The History of the Church and Court of Rome: From the Establishment of Christianity Under Constantine to the Present Time, Band 2
Longman, Rees, Orme, Brown and Green, 1830
Was andere dazu sagen - Rezension schreiben
Es wurden keine Rezensionen gefunden.
Andere Ausgaben - Alle anzeigen
appeared appointed authority Bishops body Bull called Cardinal carried Catholic cause character Charles Christ Christian Church Clement Clergy command concerning condemned conduct considered continued Council Court danger death decree desire Diet divine doctrines Ecclesiastical effect Elector Emperor enemies England established faith Father force France gave Germany give given hand head Henry heretics Holy hope human immediately Imperial Indulgences interest Italy Jesuits judge King laws learned less lived Lord Luther manner matter means measures mind nature never opinions Papacy Papal persons points Pontiff Pope Pope's possessed present Princes proceedings Protestants punishment Queen raised reason received Reformation regard religion religious remained respect Roman Rome Romish says sent severe soon soul spirit subjects success suffer taken things tion truth whole zeal
Seite 192 - Enter not into judgment with thy servant, O LORD; for in thy sight shall no man living be justified.
Seite 302 - From seeming evil still educing good, And better thence again, and better still, In infinite progression. But I lose Myself in Him, in light ineffable ! Come, then, expressive Silence, muse His praise.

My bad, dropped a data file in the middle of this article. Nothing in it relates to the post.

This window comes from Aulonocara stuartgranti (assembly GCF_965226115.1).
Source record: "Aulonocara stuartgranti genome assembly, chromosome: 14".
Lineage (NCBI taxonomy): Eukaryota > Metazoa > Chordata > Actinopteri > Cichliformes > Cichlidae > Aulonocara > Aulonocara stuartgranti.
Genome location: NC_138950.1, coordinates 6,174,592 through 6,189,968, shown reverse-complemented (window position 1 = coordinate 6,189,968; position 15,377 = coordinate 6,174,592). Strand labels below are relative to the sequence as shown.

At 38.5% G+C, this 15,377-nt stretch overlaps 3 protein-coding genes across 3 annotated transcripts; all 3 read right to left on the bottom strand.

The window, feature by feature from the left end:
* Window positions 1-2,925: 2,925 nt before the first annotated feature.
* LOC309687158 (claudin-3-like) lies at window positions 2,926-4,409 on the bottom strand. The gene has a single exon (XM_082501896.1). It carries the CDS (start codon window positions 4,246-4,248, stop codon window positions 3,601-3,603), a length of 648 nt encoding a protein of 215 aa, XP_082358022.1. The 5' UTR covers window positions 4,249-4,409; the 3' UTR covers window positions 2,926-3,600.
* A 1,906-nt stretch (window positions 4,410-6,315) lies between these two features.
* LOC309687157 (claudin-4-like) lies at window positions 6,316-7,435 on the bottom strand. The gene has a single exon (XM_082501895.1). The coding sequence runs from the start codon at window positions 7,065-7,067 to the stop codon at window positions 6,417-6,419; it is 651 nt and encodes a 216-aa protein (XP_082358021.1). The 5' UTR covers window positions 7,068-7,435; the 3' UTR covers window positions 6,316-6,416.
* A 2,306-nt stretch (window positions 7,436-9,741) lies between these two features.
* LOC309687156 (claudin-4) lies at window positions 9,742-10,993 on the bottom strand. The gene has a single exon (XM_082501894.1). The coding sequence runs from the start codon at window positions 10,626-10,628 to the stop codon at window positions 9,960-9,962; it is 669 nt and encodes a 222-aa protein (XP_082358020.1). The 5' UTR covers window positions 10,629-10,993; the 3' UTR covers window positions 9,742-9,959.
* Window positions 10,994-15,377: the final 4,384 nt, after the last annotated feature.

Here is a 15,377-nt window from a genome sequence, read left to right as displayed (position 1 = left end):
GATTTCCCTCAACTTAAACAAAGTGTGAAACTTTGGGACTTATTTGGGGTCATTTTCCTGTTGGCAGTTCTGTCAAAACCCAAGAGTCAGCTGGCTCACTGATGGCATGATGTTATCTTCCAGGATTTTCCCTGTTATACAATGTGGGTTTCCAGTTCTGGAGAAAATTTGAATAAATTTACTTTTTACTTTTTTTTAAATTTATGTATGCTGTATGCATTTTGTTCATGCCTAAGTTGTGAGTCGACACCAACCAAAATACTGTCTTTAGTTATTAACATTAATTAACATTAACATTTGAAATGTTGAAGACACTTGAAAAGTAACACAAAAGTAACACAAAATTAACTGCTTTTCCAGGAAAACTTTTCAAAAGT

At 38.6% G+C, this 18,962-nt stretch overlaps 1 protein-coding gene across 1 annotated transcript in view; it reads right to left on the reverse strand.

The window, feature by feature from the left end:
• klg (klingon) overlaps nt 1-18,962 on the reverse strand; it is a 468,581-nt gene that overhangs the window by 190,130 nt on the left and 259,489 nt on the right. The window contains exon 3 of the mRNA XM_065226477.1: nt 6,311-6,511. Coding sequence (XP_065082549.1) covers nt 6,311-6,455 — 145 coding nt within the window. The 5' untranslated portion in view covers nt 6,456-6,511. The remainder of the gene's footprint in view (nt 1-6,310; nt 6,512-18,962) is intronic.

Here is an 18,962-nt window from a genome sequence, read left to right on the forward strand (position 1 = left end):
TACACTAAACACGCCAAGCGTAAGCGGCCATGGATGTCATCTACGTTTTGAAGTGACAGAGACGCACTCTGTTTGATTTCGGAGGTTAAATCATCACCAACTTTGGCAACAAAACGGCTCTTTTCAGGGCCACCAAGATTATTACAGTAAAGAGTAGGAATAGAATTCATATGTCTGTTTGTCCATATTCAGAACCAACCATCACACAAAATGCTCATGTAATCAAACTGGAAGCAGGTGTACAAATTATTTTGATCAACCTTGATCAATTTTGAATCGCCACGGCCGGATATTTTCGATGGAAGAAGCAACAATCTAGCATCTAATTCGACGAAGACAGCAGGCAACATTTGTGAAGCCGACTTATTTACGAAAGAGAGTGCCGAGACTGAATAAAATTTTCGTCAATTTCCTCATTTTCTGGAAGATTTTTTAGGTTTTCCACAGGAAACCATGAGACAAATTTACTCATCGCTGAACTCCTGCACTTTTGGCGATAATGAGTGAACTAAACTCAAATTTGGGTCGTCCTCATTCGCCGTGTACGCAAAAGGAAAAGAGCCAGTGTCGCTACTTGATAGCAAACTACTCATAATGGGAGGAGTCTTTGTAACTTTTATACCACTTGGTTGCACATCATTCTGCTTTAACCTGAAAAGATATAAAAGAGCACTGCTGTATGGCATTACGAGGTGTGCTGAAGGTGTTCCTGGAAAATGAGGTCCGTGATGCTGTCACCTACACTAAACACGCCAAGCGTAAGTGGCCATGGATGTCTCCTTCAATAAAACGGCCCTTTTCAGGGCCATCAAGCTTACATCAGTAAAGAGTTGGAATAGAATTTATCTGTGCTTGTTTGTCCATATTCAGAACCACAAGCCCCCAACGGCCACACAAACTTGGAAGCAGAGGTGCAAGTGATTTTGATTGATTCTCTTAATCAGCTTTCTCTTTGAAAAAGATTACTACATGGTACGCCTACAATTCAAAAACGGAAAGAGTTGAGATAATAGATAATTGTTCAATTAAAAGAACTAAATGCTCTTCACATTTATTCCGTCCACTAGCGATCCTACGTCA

Seite 331 - ... even to that of minister. They were the spiritual guides of almost every person eminent for rank or power. They possessed the highest degree of confidence and interest with the papal court, as the most zealous and able champions for its authority.
Seite 239 - Be of good comfort, master Ridley, and play the man. We shall this day light such a candle, by God's grace, in England, as I trust shall never be put out.
Seite 112 - ... malevolence or corruption of heart, but seem to have taken their rise from the same source with many of his virtues. His mind, forcible and vehement in all its operations, roused by great objects, or agitated by violent passions-, broke out, on many occasions, with an impetuosity which astonishes men of feebler spirits, or such as are placed in a more tranquil situation. By carrying some praise-worthy dispositions to excess, he bordered sometimes on what was culpable, and was often betrayed into...
Seite 112 - ... They ought to be charged in part on the manners of the age. Among a rude people, unacquainted with those maxims, which, by putting continual restraint on the passions of individuals, have polished society and rendered it agreeable ; disputes of every kind were managed with heat, and strong emotions were uttered in their natural language, without reserve or delicacy. At the same time, the works of learned men were all composed in Latin, and they were not only authorized by the example of eminent...
Seite 187 - Provided always, that this Act, nor any thing or things therein contained, shall be hereafter interpreted or expounded, that your grace, your nobles and subjects, intend, by the same, to decline or vary from the congregation of Christ's Church in any things concerning the very articles of the Catholic faith of Christendom, or in any other things declared, by Holy Scripture and the Word of God...
Seite 328 - ... and piety. He is dead to the world, and ought not to mingle in its transactions. He can be of no benefit to mankind, but by his example and by his prayers. On the contrary, the Jesuits are taught to consider themselves as formed for action. They are chosen soldiers, bound to exert themselves continually in the service of God, and of the pope, his vicar on earth. Whatever tends to instruct the ignorant ; whatever can be of use to reclaim or to oppose the enemies of the holy see, is their proper...